Junk to Drive 2022 Muni Supply to Record $500 Billion: Joe Mysak
(Bloomberg) -- Here’s my call for 2022: U.S. states and local governments will borrow more than $500 billion in the municipal-bond market for the first time. You can credit investors’ taste for junk.
I am presuming here that any new coronavirus variants don’t prove to be dangerous enough to trigger further economic restrictions and the kind of severe market volatility that leads governments to rethink borrowing plans.
This year, issuers have sold $425 billion of long-term municipal debt, and my rough calculation places them on track to sell about $450 billion, just shy of the record of over $455 billion in 2020, data compiled by Bloomberg show.
Wall Street forecasts compiled by my colleague Danielle Moran show the average estimate is for about $470 billion of muni issuance in 2022, although projections range from $420 billion to $550 billion. I predict we’ll top $500 billion, and I expect muni junk will move the needle -- unrated, speculative deals sold only to qualified investors in minimum denominations of $100,000, $250,000 and $500,000.
The key reason I anticipate this boom is because the municipal market is becoming more professional, and those buyers hunger for yield. In 2022, I expect supply to catch up with demand. Again, this assumes the new variant doesn’t suppress issuance, a risk Municipal Market Analytics laid out this week.
To get a sense of where we’re going, it’s useful to see where we’ve been. The chart above shows the history of the junk muni market through the annual volume of high-denomination transactions. Issuance didn’t hit the double-digit billions until the 1990s, and exploded in the 2000s, reaching $98.2 billion in 2008, or around 27% of the $362.8 billion in munis sold that year.
The financial crisis quashed demand for risky stuff. Junk issuance ultimately dropped to about $17 billion in 2015. It started to rebound the next year, and the 2021 tally stands at about $35 billion. If it finishes the year at $37 billion, -- the most since the 2008 boom -- that’s only 8% of the total of the $450 billion that I estimate we were on pace to achieve before the latest market turbulence.
So I expect the market to continue on the current trajectory, assuming no interruption to the present cycle of easy credit, which is emboldening developers to take on all manner of endeavors.
These kinds of deals typically finance risky projects like charter schools, recyclers, hangar operators at airports, minor-league stadiums, hotels, museums, theme parks and real estate projects that are way out there.
And developers can typically have confidence that they’ll find funding in the muni market. As I say, the junk resurgence is happening in large part as the market is becoming more professional.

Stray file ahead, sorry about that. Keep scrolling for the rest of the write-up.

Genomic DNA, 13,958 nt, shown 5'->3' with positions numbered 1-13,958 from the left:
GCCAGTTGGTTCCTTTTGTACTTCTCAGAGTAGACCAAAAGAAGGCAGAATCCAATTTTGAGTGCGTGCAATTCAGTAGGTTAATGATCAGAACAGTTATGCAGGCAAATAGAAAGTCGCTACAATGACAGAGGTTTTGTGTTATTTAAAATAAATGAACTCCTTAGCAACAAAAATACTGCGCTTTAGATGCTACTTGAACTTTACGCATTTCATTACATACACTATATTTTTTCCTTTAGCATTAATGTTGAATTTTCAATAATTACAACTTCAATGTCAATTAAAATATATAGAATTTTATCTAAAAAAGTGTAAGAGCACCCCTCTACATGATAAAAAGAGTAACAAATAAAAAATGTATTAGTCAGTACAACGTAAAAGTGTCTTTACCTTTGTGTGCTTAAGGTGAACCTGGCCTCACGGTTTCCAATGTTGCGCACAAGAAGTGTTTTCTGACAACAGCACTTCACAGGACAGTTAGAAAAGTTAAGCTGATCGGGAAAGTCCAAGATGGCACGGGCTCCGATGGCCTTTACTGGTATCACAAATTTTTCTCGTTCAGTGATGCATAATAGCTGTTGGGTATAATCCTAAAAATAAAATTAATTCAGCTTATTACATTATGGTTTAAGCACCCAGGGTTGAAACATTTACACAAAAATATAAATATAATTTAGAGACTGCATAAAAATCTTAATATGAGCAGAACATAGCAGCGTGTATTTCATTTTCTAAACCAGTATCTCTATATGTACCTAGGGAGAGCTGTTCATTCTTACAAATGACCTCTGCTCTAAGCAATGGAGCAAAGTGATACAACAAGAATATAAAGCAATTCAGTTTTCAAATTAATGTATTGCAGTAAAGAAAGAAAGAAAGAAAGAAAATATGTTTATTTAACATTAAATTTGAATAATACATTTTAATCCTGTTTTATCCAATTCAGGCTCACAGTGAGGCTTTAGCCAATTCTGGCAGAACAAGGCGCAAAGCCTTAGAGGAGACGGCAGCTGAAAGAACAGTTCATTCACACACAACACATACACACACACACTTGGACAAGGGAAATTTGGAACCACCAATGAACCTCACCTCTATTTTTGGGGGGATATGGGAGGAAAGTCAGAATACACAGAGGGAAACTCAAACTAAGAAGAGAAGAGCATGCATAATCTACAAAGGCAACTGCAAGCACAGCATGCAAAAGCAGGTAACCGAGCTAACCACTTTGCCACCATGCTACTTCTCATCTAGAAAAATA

As Patrick Luby of CreditSights wrote, “individuals have shifted from direct ownership of individual bonds to indirect ownership via mutual funds, ETFs and CEFS,” referring to exchange-traded and closed-end funds. He continued, “The nearly stagnant level of individual bond holdings implies that some (perhaps most) growth in muni Separately Managed Accounts has come from the conversion of self-directed portfolios.”
Federal Reserve data show that the household sector owned $1.88 trillion of municipal securities in the second quarter, down from $1.92 trillion at the end of 2020. Cumberland Advisors this month cited a Citigroup Inc. estimate that separately managed accounts may comprise almost $800 billion of this.
Meanwhile, of course, mutual funds continue to grow, controlling $952 billion of the $4 trillion in outstanding munis, according to Fed data. Closed-end funds account for $97 billion and ETFs $76 billion.
These are the customers who want yield, and they’re not finding it in the plain-vanilla tax-backed munis so beloved by Mom and Pop investors. The BVAL 10-year top-rated benchmark yields around 1.05%, well below its five-year average.
Professional buyers want quirky, idiosyncratic deals that offer a big yield premium. High-minimum denomination deals offer yields hundreds of basis points over triple-A. The question is: For how long? The offering documents on junk deals usually warn buyers that their entire investment is at stake.
A couple more caveats to my $500 billion prediction. I’m not counting on tax-exempt advance refundings or a new version of Build America Bonds being restored to the Build Back Better legislation. Nor am I including munis sold with corporate cusips in my total.
(Joe Mysak is a municipal market columnist who writes for Bloomberg. His opinions do not necessarily reflect those of Bloomberg LP and its owner, and his observations are not intended as investment advice.)
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